Make sure your customers have the freedom to easily and quickly cancel their subscriptions, so they can trust you for longer, or get back to you later, knowing it’d be easy to cancel.
5. Buggy, Non—functional features
Your customers will often make purchase decisions based on what you’ve mentioned on paper. When some of your features tend to fail frequently or remain non-functional, it invalidates their purchase, giving them a reason to leave. It also will add to your sales and support overhead, impacting both team productivity and the bottom line.
To avoid this from happening, ensure that your product’s features are extensively tested, and you always have engineers on support threads to help resolve bugs as customers report them. A longer bug fix cycle will mean a steep drop in product engagement and usage, which further increases the likelihood of churn. Aim for the lower number of bugs reported every month or quarter, and the time needed to fix them. This will help you incrementally improve both support and product experience.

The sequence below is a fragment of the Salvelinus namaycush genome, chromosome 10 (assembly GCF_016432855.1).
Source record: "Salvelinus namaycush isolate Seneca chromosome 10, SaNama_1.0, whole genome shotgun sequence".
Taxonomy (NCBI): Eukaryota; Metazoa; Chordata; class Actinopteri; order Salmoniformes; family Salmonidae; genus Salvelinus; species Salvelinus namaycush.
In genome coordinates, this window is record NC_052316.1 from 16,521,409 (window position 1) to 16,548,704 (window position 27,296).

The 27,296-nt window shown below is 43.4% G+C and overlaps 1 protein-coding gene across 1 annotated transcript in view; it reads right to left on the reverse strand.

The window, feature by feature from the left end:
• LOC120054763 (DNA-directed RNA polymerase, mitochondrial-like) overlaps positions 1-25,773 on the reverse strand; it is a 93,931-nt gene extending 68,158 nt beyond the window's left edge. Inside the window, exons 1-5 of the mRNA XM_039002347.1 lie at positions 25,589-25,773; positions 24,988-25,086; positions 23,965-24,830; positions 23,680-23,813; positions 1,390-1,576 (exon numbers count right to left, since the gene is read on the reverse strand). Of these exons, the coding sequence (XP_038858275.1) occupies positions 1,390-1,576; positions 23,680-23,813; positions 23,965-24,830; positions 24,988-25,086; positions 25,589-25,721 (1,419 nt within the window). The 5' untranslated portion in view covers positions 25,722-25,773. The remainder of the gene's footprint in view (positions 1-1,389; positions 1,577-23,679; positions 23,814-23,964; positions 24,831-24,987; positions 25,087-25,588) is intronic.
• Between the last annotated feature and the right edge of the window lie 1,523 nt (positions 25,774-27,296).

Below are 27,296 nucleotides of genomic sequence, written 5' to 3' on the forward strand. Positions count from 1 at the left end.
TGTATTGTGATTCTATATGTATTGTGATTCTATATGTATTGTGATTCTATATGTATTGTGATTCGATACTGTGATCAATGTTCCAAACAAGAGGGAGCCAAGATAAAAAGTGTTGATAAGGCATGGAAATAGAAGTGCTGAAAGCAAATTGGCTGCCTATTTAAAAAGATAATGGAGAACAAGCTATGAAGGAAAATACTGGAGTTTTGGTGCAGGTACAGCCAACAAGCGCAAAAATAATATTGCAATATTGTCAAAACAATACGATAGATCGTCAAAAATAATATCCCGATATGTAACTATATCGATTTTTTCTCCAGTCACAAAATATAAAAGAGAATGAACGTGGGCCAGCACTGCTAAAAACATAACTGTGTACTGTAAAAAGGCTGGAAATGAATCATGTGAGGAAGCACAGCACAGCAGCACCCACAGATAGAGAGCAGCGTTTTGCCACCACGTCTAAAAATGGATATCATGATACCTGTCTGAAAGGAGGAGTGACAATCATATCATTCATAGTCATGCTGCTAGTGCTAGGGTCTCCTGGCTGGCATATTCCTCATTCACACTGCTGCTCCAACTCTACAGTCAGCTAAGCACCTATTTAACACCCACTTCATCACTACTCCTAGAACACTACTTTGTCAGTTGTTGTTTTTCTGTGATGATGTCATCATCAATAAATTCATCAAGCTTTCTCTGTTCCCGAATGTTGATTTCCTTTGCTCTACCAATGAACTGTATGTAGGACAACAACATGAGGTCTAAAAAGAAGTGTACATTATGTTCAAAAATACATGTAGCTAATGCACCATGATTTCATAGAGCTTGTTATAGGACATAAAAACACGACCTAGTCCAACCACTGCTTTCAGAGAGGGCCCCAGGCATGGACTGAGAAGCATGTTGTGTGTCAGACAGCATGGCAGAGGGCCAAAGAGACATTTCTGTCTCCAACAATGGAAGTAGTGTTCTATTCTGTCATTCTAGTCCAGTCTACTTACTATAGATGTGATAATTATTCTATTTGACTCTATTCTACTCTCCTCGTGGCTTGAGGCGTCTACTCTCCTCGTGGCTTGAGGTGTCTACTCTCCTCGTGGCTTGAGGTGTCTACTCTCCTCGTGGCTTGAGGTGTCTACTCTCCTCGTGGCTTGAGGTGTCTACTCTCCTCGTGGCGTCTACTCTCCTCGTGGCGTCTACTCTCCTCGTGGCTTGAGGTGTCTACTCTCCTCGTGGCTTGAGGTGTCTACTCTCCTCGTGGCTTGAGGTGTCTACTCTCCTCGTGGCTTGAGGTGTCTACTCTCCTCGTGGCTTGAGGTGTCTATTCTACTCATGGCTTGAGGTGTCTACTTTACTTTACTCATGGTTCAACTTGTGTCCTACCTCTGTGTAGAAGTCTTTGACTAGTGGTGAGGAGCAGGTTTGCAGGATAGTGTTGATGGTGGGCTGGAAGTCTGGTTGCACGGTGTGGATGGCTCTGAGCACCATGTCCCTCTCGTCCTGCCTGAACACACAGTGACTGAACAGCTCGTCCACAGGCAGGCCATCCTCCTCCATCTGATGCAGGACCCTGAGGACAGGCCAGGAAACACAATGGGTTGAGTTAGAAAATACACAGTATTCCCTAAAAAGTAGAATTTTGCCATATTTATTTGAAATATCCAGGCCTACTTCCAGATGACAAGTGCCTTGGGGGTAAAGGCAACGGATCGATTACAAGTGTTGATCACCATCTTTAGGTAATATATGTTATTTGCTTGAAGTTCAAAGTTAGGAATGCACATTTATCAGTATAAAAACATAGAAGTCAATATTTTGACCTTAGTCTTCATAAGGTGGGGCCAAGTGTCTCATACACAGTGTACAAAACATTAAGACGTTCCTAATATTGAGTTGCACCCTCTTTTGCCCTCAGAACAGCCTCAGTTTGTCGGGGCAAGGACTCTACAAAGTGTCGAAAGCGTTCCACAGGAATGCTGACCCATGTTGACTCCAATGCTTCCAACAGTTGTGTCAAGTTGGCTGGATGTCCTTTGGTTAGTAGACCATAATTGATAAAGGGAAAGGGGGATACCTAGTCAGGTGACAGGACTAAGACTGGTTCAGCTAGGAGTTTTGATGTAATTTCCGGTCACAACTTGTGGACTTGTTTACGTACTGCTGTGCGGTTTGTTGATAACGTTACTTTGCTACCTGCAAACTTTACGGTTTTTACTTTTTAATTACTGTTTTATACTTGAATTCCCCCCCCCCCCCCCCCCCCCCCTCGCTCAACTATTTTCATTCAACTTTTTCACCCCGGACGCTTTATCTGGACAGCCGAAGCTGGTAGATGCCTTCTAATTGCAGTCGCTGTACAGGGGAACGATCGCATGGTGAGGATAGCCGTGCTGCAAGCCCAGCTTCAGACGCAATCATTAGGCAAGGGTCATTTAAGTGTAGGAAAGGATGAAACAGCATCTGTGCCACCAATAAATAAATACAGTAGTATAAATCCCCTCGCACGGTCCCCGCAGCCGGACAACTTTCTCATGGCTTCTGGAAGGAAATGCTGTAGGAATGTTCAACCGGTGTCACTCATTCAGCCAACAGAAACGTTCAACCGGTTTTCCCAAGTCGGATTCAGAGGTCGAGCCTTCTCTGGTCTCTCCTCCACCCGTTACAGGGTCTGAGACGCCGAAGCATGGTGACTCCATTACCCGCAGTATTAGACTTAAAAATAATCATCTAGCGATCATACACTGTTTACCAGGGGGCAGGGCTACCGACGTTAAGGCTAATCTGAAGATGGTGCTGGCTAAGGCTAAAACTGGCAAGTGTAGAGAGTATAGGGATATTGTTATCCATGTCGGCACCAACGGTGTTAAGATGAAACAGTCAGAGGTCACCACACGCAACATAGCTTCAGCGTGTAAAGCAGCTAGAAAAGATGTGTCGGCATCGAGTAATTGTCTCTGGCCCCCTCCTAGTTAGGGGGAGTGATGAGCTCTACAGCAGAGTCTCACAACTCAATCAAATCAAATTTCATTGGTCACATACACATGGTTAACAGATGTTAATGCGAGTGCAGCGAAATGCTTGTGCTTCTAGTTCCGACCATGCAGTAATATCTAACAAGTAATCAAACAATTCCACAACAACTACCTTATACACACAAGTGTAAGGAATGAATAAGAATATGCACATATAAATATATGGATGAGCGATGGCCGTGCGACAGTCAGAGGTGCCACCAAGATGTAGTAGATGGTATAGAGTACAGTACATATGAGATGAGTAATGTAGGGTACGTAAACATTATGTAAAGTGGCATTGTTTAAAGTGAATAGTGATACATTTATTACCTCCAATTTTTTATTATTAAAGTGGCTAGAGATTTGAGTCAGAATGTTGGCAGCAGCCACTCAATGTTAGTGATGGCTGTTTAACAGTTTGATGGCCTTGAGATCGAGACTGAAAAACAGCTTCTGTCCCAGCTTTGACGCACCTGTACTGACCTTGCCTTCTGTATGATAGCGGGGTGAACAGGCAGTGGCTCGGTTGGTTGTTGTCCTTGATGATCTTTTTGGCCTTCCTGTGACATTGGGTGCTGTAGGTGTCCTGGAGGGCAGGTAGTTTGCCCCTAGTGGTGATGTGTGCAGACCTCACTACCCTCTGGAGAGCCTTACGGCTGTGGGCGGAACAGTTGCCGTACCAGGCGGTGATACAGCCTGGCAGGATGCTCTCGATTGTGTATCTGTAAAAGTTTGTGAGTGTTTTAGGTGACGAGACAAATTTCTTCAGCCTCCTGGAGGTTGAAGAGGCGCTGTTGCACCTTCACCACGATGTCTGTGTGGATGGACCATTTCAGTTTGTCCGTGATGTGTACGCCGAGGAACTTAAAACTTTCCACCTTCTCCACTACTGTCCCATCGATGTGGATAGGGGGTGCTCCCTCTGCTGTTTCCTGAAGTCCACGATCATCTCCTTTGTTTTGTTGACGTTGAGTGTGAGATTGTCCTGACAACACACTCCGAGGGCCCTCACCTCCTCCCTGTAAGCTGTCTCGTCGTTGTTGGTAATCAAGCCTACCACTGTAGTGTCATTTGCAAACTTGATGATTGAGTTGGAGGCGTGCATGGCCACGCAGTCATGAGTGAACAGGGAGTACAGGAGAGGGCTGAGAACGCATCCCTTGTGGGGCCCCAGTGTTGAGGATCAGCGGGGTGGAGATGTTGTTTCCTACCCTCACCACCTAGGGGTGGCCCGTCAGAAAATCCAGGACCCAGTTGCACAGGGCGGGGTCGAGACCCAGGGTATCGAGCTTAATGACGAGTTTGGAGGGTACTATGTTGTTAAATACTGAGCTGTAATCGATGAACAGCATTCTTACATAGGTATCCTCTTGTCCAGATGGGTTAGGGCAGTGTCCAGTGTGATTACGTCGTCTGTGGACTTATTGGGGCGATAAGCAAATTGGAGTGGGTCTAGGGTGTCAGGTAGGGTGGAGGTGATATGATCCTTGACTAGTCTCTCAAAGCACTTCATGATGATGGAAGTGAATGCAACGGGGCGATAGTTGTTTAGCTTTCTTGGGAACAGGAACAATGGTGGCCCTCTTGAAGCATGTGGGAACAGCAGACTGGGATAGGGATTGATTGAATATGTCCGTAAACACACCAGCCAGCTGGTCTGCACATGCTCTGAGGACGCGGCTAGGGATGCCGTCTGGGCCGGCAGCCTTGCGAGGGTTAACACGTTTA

6. Lack of Outcomes
Based on how you’ve positioned and marketed your product, your customers will expect certain outcomes from your product’s usage. Now outcomes are not the same as functions and features. Functions and features enable generating outcomes to a certain extent but don’t control it.
Depending on what problem your product solves, outcomes could be subjectively controlled by other factors outside of your control. But customers wouldn’t understand this — many buy from you considering your product would bring them the outcomes they desire.
When that is proven to be untrue, they’re unlikely to stay or spend more on your product. Manage your customer’s expectations and be clear in communicating your product’s core value, so customers aren’t misled to believe your product delivers more than it actually can.